Ola Dubh Ale aged in Highland Park 12 year old casks is reviewed by Craig Heap.
Ola Dubh Ale (12 year old Highland Park cask)
Whisky beer, be it beer with added whisky or beer matured in whisky casks, has always struck me as a waste of two good drinks. Then I tried Leeds Brewery’s Gyle 479 which blew me away. It also left me wondering if it was unique in its success, or if whisky and beer is indeed the way forward.
Step forward Ola Dubh Ale, for no good reason other than it was the first whisky beer I could find. The tag strung around the bottle neck (always the sign of a classy beer, but at £5 for a 330ml bottle from an off-licence, you expect these little perks) claims the name means ‘black oil’, so called because it is ‘gloopy and viscous’. The Ola Dubh Ale range is matured in Highland Park whisky casks. The beers range from being aged in barrels previously used to make the 12, 16 and 18 year old expressions of Highland Park. The one I have chosen is aged in the 12 year old cask.
(Highland Park 12 year old, incidentally, is reviewed here by our whisky tsar, Steve Crotty. In brief, it scored 9 out of 10, and is described as ‘a labyrinth of complexity… very near the top of the class’.) Highland Park is a heavyweight whisky brand, and Harviestoun have chosen well in a marketing sense. So does that rich whisky heritage help the beer any?
Black and viscous is true enough; it pours with an initial vigorous carbonation and rich, dark tan head that swiftly gives way. The smell is muted, with warm, malty tones, and homemade gingerbread biscuits. It’s not unlike a porter or stout, with its sweet liquorice and hint of dark cocoa chocolate profile lurking in the background. There’s also some soy sauce aroma in there. Maybe that’s how they make it so black and gloopy. Ultimately, it hides any alcoholic kick very well, and comes across as pleasing and robust, if not overly exciting.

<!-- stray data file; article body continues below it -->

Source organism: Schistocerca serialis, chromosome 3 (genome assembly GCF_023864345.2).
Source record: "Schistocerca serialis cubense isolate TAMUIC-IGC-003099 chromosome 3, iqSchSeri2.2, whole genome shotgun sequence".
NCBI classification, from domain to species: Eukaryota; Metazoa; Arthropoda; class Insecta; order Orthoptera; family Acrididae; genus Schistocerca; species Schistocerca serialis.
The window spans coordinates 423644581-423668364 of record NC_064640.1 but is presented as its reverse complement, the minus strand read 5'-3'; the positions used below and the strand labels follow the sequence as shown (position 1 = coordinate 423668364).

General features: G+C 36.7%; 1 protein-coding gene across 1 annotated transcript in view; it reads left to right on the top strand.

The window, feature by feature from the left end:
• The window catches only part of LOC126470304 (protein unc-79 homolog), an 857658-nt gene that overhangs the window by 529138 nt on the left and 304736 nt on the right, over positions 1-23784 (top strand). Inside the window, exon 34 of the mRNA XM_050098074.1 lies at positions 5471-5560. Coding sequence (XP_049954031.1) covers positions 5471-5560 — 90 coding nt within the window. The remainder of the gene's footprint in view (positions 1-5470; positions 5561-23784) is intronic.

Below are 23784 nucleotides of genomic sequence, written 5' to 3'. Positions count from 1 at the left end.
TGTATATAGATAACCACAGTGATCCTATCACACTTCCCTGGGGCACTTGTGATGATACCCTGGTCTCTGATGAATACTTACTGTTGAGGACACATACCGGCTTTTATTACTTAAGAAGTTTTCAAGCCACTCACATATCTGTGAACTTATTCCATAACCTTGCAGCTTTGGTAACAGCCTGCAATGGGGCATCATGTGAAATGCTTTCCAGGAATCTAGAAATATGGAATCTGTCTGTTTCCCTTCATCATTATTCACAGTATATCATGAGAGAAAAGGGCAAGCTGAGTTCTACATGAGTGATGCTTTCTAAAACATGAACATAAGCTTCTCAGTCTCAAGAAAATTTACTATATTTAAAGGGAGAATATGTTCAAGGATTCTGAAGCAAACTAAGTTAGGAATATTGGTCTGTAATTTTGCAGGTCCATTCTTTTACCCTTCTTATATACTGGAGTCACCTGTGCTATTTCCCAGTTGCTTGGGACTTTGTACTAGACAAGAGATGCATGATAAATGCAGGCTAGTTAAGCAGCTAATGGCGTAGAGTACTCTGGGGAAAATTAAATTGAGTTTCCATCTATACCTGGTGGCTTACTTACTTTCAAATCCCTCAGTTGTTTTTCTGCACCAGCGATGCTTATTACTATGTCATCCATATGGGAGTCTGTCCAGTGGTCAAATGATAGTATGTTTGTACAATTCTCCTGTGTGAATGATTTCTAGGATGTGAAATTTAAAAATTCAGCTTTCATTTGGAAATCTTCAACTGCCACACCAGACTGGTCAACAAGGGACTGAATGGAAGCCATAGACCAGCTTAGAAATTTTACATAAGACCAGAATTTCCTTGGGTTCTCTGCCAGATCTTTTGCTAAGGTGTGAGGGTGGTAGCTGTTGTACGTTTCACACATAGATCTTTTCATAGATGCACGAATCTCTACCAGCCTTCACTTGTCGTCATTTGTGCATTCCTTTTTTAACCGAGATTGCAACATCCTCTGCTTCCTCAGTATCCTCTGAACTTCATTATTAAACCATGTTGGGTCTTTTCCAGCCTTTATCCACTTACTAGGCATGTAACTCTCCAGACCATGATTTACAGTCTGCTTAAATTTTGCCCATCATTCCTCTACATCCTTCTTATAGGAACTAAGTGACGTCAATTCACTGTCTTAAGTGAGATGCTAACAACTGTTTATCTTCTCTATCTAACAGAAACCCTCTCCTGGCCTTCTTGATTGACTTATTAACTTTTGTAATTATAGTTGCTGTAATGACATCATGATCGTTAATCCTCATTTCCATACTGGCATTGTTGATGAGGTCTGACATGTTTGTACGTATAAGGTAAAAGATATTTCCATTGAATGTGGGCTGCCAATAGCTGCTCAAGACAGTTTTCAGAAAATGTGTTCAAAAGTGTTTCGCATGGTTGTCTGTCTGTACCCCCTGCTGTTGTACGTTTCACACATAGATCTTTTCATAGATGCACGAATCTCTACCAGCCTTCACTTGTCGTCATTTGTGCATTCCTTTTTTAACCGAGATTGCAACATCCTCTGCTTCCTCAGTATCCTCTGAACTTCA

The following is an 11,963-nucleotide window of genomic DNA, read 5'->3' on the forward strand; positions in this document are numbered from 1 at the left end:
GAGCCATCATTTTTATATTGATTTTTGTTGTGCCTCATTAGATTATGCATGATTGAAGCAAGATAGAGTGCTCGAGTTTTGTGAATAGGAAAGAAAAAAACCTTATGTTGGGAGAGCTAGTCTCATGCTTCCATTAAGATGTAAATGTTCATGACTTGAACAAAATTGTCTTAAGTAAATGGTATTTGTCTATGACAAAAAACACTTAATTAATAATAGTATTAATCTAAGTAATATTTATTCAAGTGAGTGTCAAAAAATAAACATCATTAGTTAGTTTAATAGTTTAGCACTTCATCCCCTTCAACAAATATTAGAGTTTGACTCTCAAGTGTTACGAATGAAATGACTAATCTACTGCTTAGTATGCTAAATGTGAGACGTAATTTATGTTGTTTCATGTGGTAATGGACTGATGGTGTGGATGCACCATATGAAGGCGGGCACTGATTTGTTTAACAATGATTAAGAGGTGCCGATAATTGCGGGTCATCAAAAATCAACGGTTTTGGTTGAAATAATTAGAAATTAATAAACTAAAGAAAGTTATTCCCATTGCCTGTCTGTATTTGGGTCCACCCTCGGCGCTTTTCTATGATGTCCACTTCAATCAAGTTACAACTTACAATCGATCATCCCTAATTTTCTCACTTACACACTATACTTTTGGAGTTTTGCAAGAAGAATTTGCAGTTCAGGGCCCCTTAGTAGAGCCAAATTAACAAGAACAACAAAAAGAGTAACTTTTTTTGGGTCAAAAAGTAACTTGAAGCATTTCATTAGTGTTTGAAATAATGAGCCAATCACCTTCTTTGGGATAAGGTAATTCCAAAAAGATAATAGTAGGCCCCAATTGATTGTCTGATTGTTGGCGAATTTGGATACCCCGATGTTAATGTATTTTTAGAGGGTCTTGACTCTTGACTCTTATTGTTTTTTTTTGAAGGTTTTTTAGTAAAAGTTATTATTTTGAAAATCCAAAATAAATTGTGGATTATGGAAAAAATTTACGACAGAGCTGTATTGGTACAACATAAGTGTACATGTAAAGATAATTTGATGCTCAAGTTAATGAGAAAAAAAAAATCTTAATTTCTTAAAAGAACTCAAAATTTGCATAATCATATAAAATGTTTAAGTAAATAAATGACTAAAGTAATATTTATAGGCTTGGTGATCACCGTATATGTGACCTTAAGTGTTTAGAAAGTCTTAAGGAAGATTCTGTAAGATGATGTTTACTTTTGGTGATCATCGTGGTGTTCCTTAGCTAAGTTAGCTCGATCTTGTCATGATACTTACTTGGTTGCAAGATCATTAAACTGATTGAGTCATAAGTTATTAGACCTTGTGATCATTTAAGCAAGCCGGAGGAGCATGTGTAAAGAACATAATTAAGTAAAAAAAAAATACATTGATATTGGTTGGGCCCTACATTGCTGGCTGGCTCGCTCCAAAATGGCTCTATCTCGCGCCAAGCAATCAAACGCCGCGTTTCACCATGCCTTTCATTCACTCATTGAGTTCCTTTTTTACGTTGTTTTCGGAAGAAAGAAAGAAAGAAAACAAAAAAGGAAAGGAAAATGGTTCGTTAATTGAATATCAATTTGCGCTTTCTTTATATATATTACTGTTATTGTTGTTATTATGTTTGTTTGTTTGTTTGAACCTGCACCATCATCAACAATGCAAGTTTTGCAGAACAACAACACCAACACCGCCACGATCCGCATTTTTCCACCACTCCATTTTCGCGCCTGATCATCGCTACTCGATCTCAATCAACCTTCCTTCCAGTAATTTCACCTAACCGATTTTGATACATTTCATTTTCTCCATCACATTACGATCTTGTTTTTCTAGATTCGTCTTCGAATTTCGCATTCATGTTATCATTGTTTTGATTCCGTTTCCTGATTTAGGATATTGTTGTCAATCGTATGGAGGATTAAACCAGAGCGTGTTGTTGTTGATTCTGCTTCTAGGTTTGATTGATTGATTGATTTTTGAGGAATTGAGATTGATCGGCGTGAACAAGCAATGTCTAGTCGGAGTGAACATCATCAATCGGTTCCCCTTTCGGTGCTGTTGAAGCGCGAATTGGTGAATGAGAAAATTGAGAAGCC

It has a dense, velvety mouthfeel. As with the Gyle 479, for what should be a brooding, 8% ABV monster matured in hard-hitting whisky casks, this is surprisingly smooth, again with no kick to it. It’s exceedingly malty (though the sweetness is balanced by that umami/savoury profile detected on the nose), with a delicate whisky kiss on the back of the palate. The dry roasted, toasted, malts come through in the finish, with astringent liquorice and rich, dark dusty chocolate making an appearance. Beyond that, there’s the smoky, peated presence of Highland Park laying itself across the tongue.
If you savour it, and swill it round the mouth, as you really need to be doing with a beer of this type, you can sense a core of whisky wrapped in a ball of beer. There’s none of the harshness I somehow expect from whisky/beer hybrids. And yet, at the risk of seeming contradictory, I wanted that slight kick in the teeth. If you’re going to the trouble of maturing beer in whisky, surely the consumer should be taking more of that whisky profile home with them.
This is a very pleasant beer, and has helped change my views on this specific beer style, but it’s not one I would come back to. That said, if their 16 or 18 year old expressions had more of a whisky kick, it could earn a place in my heart. Like I said earlier, pleasing and robust, if not overly exciting, but at the equivalent of £10 a pint, it should do better.